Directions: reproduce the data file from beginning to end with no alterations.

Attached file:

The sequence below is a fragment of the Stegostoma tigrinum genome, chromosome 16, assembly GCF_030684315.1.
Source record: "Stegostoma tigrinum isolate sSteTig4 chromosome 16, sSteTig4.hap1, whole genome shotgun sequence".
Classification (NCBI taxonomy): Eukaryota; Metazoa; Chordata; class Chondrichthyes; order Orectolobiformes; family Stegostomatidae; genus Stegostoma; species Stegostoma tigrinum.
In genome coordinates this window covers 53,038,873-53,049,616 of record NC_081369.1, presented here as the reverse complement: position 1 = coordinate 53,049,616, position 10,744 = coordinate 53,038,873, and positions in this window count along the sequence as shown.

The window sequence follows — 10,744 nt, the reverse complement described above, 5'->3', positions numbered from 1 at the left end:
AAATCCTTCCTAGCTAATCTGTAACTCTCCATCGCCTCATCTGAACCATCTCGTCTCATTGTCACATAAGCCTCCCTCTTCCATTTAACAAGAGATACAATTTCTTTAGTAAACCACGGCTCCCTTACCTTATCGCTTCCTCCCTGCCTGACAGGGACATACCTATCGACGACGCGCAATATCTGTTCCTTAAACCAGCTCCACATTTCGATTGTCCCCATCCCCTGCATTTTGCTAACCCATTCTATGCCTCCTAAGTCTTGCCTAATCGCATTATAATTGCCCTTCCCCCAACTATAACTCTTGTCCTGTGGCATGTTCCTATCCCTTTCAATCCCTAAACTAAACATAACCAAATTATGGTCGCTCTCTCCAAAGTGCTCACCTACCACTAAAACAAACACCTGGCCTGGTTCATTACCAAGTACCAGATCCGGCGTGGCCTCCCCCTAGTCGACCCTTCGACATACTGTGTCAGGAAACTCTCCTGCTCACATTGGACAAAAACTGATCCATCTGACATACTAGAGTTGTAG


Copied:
The sequence below is a fragment of the Stegostoma tigrinum genome, chromosome 16, assembly GCF_030684315.1.
Source record: "Stegostoma tigrinum isolate sSteTig4 chromosome 16, sSteTig4.hap1, whole genome shotgun sequence".
Classification (NCBI taxonomy): Eukaryota; Metazoa; Chordata; class Chondrichthyes; order Orectolobiformes; family Stegostomatidae; genus Stegostoma; species Stegostoma tigrinum.
In genome coordinates this window covers 53,038,873-53,049,616 of record NC_081369.1, presented here as the reverse complement: position 1 = coordinate 53,049,616, position 10,744 = coordinate 53,038,873, and positions in this window count along the sequence as shown.

The window sequence follows — 10,744 nt, the reverse complement described above, 5'->3', positions numbered from 1 at the left end:
AAATCCTTCCTAGCTAATCTGTAACTCTCCATCGCCTCATCTGAACCATCTCGTCTCATTGTCACATAAGCCTCCCTCTTCCATTTAACAAGAGATACAATTTCTTTAGTAAACCACGGCTCCCTTACCTTATCGCTTCCTCCCTGCCTGACAGGGACATACCTATCGACGACGCGCAATATCTGTTCCTTAAACCAGCTCCACATTTCGATTGTCCCCATCCCCTGCATTTTGCTAACCCATTCTATGCCTCCTAAGTCTTGCCTAATCGCATTATAATTGCCCTTCCCCCAACTATAACTCTTGTCCTGTGGCATGTTCCTATCCCTTTCAATCCCTAAACTAAACATAACCAAATTATGGTCGCTCTCTCCAAAGTGCTCACCTACCACTAAAACAAACACCTGGCCTGGTTCATTACCAAGTACCAGATCCGGCGTGGCCTCCCCCTAGTCGACCCTTCGACATACTGTGTCAGGAAACTCTCCTGCTCACATTGGACAAAAACTGATCCATCTGACATACTAGAGTTGTAG